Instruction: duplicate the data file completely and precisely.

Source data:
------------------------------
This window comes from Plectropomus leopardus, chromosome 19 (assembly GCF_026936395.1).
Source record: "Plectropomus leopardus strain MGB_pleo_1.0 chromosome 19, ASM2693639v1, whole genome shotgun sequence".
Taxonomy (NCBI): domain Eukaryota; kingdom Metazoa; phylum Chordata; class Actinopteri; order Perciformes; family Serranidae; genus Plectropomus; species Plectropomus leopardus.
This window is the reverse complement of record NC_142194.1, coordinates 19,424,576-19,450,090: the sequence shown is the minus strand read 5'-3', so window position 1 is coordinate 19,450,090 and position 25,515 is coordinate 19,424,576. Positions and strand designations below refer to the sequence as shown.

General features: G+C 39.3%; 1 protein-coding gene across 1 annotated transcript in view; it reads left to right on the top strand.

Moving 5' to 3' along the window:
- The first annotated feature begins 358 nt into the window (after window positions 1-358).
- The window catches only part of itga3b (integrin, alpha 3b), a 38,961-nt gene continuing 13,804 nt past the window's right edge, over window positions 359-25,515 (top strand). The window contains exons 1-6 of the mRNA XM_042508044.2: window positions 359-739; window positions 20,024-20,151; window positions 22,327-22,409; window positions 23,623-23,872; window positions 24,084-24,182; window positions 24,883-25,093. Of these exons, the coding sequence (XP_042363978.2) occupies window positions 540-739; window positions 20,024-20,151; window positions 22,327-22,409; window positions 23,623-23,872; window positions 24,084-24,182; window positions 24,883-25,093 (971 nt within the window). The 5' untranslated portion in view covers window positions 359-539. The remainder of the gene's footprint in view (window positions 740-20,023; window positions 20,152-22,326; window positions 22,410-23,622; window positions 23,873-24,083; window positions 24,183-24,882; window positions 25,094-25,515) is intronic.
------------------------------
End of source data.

This window comes from Plectropomus leopardus, chromosome 19 (assembly GCF_026936395.1).
Source record: "Plectropomus leopardus strain MGB_pleo_1.0 chromosome 19, ASM2693639v1, whole genome shotgun sequence".
Taxonomy (NCBI): domain Eukaryota; kingdom Metazoa; phylum Chordata; class Actinopteri; order Perciformes; family Serranidae; genus Plectropomus; species Plectropomus leopardus.
This window is the reverse complement of record NC_142194.1, coordinates 19,424,576-19,450,090: the sequence shown is the minus strand read 5'-3', so window position 1 is coordinate 19,450,090 and position 25,515 is coordinate 19,424,576. Positions and strand designations below refer to the sequence as shown.

General features: G+C 39.3%; 1 protein-coding gene across 1 annotated transcript in view; it reads left to right on the top strand.

Moving 5' to 3' along the window:
- The first annotated feature begins 358 nt into the window (after window positions 1-358).
- The window catches only part of itga3b (integrin, alpha 3b), a 38,961-nt gene continuing 13,804 nt past the window's right edge, over window positions 359-25,515 (top strand). The window contains exons 1-6 of the mRNA XM_042508044.2: window positions 359-739; window positions 20,024-20,151; window positions 22,327-22,409; window positions 23,623-23,872; window positions 24,084-24,182; window positions 24,883-25,093. Of these exons, the coding sequence (XP_042363978.2) occupies window positions 540-739; window positions 20,024-20,151; window positions 22,327-22,409; window positions 23,623-23,872; window positions 24,084-24,182; window positions 24,883-25,093 (971 nt within the window). The 5' untranslated portion in view covers window positions 359-539. The remainder of the gene's footprint in view (window positions 740-20,023; window positions 20,152-22,326; window positions 22,410-23,622; window positions 23,873-24,083; window positions 24,183-24,882; window positions 25,094-25,515) is intronic.